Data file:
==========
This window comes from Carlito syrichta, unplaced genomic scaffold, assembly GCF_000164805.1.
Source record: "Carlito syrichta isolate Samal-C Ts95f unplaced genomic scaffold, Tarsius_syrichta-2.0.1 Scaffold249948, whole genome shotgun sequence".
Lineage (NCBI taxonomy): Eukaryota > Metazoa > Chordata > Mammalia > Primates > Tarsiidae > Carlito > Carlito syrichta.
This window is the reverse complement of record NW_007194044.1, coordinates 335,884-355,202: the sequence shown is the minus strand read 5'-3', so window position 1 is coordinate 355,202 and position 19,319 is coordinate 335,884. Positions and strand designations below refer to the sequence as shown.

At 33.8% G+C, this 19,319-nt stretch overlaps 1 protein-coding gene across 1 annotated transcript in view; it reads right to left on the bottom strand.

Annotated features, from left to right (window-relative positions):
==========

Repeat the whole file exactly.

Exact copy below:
This window comes from Carlito syrichta, unplaced genomic scaffold, assembly GCF_000164805.1.
Source record: "Carlito syrichta isolate Samal-C Ts95f unplaced genomic scaffold, Tarsius_syrichta-2.0.1 Scaffold249948, whole genome shotgun sequence".
Lineage (NCBI taxonomy): Eukaryota > Metazoa > Chordata > Mammalia > Primates > Tarsiidae > Carlito > Carlito syrichta.
This window is the reverse complement of record NW_007194044.1, coordinates 335,884-355,202: the sequence shown is the minus strand read 5'-3', so window position 1 is coordinate 355,202 and position 19,319 is coordinate 335,884. Positions and strand designations below refer to the sequence as shown.

At 33.8% G+C, this 19,319-nt stretch overlaps 1 protein-coding gene across 1 annotated transcript in view; it reads right to left on the bottom strand.

Annotated features, from left to right (window-relative positions):